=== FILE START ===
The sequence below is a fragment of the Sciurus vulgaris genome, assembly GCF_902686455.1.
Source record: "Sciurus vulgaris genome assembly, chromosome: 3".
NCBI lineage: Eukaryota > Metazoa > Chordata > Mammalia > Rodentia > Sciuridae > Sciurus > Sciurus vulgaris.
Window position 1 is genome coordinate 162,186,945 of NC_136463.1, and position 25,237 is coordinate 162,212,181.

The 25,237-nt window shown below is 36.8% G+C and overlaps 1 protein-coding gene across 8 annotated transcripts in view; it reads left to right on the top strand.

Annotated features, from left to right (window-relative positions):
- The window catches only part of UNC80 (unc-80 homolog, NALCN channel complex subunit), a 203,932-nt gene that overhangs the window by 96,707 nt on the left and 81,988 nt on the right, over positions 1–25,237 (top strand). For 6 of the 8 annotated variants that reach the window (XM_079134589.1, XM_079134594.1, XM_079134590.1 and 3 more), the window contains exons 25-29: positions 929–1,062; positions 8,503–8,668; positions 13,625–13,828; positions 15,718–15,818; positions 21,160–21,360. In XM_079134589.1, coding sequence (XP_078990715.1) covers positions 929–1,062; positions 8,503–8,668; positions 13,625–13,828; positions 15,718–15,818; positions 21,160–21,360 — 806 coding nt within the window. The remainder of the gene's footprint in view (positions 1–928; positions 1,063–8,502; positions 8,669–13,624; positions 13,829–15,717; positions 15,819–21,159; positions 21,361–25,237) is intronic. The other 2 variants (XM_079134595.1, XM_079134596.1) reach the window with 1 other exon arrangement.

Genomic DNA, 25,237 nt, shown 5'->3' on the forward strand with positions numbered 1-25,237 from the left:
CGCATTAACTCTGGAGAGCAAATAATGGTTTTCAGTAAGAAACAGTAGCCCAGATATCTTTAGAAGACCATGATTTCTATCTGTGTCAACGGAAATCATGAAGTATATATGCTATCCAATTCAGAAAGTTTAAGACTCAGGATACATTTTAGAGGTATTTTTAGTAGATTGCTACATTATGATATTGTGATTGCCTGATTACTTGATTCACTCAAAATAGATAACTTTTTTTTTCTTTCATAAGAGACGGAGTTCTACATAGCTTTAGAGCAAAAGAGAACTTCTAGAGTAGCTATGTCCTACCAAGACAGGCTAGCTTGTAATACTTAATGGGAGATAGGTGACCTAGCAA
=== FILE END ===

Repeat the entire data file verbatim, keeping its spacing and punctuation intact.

The sequence below is a fragment of the Sciurus vulgaris genome, assembly GCF_902686455.1.
Source record: "Sciurus vulgaris genome assembly, chromosome: 3".
NCBI lineage: Eukaryota > Metazoa > Chordata > Mammalia > Rodentia > Sciuridae > Sciurus > Sciurus vulgaris.
Window position 1 is genome coordinate 162,186,945 of NC_136463.1, and position 25,237 is coordinate 162,212,181.

The 25,237-nt window shown below is 36.8% G+C and overlaps 1 protein-coding gene across 8 annotated transcripts in view; it reads left to right on the top strand.

Annotated features, from left to right (window-relative positions):
- The window catches only part of UNC80 (unc-80 homolog, NALCN channel complex subunit), a 203,932-nt gene that overhangs the window by 96,707 nt on the left and 81,988 nt on the right, over positions 1–25,237 (top strand). For 6 of the 8 annotated variants that reach the window (XM_079134589.1, XM_079134594.1, XM_079134590.1 and 3 more), the window contains exons 25-29: positions 929–1,062; positions 8,503–8,668; positions 13,625–13,828; positions 15,718–15,818; positions 21,160–21,360. In XM_079134589.1, coding sequence (XP_078990715.1) covers positions 929–1,062; positions 8,503–8,668; positions 13,625–13,828; positions 15,718–15,818; positions 21,160–21,360 — 806 coding nt within the window. The remainder of the gene's footprint in view (positions 1–928; positions 1,063–8,502; positions 8,669–13,624; positions 13,829–15,717; positions 15,819–21,159; positions 21,361–25,237) is intronic. The other 2 variants (XM_079134595.1, XM_079134596.1) reach the window with 1 other exon arrangement.

Genomic DNA, 25,237 nt, shown 5'->3' on the forward strand with positions numbered 1-25,237 from the left:
CGCATTAACTCTGGAGAGCAAATAATGGTTTTCAGTAAGAAACAGTAGCCCAGATATCTTTAGAAGACCATGATTTCTATCTGTGTCAACGGAAATCATGAAGTATATATGCTATCCAATTCAGAAAGTTTAAGACTCAGGATACATTTTAGAGGTATTTTTAGTAGATTGCTACATTATGATATTGTGATTGCCTGATTACTTGATTCACTCAAAATAGATAACTTTTTTTTTCTTTCATAAGAGACGGAGTTCTACATAGCTTTAGAGCAAAAGAGAACTTCTAGAGTAGCTATGTCCTACCAAGACAGGCTAGCTTGTAATACTTAATGGGAGATAGGTGACCTAGCAA